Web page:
He agreed the board needed more time because of the unprecedented demands on evaluating tens of thousands of signatures for each recall attempt. He also noted the board is bogged down by a statewide recount in the April 5 election for state Supreme Court.

The GAB had sought the extension primarily on the grounds that the extraordinary number of recalls was straining their capacity to review signatures. On the other hand, as WisPolitics reported on Thursday, Democratic Party attorney Jeremy Levinson had argued in a court filing that delaying any of the recalls would do damage to the Dems, and create political space for the Republicans to do mischief with the extra time:

Levinson argues delaying the matter would give the incumbents an “extra-statutory” fundraising advantage, and leave representation of those districts “an open and pending question.”

In addition, Levinson argues that delaying the recall elections may result in laws being enacted that would not be if the recalls are held in the time frame permitted by statute.

“The rush to put ‘Voter ID’ and the concealed carry of firearms before the legislature — to say nothing of the pending budget — confirm that this is an entirely concrete concern,” Levinson writes.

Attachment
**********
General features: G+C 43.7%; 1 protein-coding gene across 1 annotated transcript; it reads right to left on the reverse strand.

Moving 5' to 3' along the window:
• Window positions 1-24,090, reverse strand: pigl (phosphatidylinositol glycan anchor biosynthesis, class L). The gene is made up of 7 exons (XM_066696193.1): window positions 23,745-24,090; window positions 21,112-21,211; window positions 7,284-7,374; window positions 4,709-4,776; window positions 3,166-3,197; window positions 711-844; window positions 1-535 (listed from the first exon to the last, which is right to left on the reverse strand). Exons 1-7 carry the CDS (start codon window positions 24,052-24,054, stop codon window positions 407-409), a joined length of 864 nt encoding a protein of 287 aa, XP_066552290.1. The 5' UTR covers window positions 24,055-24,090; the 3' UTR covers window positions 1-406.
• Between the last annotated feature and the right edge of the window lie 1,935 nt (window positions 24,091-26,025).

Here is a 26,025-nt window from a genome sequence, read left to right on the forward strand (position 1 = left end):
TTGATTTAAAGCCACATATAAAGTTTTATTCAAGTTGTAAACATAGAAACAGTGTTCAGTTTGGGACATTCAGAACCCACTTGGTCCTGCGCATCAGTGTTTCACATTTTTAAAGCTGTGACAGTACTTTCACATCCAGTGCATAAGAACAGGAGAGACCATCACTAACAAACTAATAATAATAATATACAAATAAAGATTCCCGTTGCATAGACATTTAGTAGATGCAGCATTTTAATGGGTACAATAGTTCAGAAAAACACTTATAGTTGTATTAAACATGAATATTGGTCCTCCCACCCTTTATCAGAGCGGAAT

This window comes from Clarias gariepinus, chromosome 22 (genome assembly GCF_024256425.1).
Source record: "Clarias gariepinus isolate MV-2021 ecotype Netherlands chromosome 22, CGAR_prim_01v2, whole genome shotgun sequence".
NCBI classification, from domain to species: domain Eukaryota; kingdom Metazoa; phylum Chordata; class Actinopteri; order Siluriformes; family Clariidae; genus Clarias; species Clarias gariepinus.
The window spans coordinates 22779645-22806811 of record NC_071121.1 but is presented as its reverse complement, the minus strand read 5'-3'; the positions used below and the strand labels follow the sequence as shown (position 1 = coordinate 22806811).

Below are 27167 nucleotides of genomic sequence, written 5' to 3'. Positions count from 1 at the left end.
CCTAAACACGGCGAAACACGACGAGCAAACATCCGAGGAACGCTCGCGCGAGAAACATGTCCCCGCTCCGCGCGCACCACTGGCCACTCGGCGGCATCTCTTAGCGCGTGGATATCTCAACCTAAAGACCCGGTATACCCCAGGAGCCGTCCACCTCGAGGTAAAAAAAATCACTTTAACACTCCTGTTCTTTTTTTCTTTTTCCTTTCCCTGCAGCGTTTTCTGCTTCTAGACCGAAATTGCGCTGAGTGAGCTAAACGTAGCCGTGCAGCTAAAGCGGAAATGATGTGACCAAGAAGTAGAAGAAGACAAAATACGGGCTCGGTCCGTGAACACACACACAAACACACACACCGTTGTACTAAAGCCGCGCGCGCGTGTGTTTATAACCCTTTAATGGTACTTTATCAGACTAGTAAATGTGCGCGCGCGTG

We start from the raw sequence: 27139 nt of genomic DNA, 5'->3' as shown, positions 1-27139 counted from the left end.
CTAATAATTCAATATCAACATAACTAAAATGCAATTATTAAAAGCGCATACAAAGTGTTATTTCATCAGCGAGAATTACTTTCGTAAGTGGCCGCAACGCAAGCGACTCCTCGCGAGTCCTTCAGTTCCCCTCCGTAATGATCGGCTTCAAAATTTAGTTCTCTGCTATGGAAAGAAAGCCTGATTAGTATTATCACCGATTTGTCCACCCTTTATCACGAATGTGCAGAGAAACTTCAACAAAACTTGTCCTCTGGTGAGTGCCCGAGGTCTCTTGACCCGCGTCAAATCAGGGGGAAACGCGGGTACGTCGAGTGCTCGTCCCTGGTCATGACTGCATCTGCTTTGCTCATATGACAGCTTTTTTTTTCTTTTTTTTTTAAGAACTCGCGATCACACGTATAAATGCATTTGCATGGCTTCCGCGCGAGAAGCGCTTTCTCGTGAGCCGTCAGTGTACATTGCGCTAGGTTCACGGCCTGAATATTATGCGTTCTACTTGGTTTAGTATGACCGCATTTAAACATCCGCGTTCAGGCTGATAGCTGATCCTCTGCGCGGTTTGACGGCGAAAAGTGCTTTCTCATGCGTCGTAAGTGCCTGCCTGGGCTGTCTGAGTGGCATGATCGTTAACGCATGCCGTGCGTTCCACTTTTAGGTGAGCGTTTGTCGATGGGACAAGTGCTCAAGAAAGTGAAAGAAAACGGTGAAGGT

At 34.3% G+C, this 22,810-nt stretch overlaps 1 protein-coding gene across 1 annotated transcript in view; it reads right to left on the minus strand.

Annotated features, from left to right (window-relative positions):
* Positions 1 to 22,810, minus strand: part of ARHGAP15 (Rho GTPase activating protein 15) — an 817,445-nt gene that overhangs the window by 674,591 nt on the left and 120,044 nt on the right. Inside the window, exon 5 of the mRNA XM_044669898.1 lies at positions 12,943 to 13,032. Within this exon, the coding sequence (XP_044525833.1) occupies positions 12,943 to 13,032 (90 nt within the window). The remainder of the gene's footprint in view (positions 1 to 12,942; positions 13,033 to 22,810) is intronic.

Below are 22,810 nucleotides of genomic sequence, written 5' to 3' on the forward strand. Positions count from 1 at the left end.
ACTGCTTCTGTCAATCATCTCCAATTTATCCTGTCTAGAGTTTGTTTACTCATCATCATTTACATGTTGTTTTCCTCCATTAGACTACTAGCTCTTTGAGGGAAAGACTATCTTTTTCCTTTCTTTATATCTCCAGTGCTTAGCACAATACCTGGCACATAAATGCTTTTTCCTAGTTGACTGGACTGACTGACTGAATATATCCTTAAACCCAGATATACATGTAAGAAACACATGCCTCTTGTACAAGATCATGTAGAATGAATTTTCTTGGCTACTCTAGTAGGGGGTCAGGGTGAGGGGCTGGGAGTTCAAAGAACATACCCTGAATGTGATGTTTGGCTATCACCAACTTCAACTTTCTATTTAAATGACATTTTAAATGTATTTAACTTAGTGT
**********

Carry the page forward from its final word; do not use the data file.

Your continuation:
In addition, as Jessica Arp from the local CBS affiliate reported from Judge Markson’s court hearing, Levinson also argued that the earliest petitions, against state Sen. Dan Kapanke and state Sen. Randy Hopper, were filed so quickly as a deliberate decision on the Dems’ part, in order to have the recalls move forward quickly while the issues are still fresh in the public mind.

Ultimately, though, Markson declared that it had become difficult or impossible for the GAB to meet the statutory deadline, and that the public would be better served by having the recalls held on a single day.

The state Senate currently has a 19-14 Republican majority, with Democrats hoping to pick up three seats in recall elections and win a majority, in a backlash against Gov. Scott Walker’s anti-public employee union legislation. In order to initiate a recall, signatures of at least 25 percent of the number of voters in the previous gubernatorial election, within the targeted district, must be collected in a 60-day window.

Democrats have filed recall signatures against six Republicans: Dan Kapanke, Randy Hopper, Luther Olsen, Sheila Harsdorf, Alberta Darling and Rob Cowles. Republicans have filed recall signatures against three Democrats: Dave Hansen, Jim Holperin and Robert Wirch.

Under Wisconsin’s recall law, elected officials must have served at least one year of their term before being recalled — thus exempting the half of the Senate that was just elected in 2010. In addition, Dems have also declared their intention to recall Walker himself next year, when the one-year exemption runs out.

By: Eric Kleefeld, Talking Points Memo, April 29, 2011

April 30, 2011 Posted by | Collective Bargaining, Elections, Gov Scott Walker, Politics, Public Employees, State Legislatures, Unions, Voters, Wisconsin, Wisconsin Republicans | , , , , , , , , , | Leave a comment

Few Heard At Wisconsin Budget “Hearing” In Milwaukee, But School Choice Advocate Denounces Walker’s Subsidy For Rich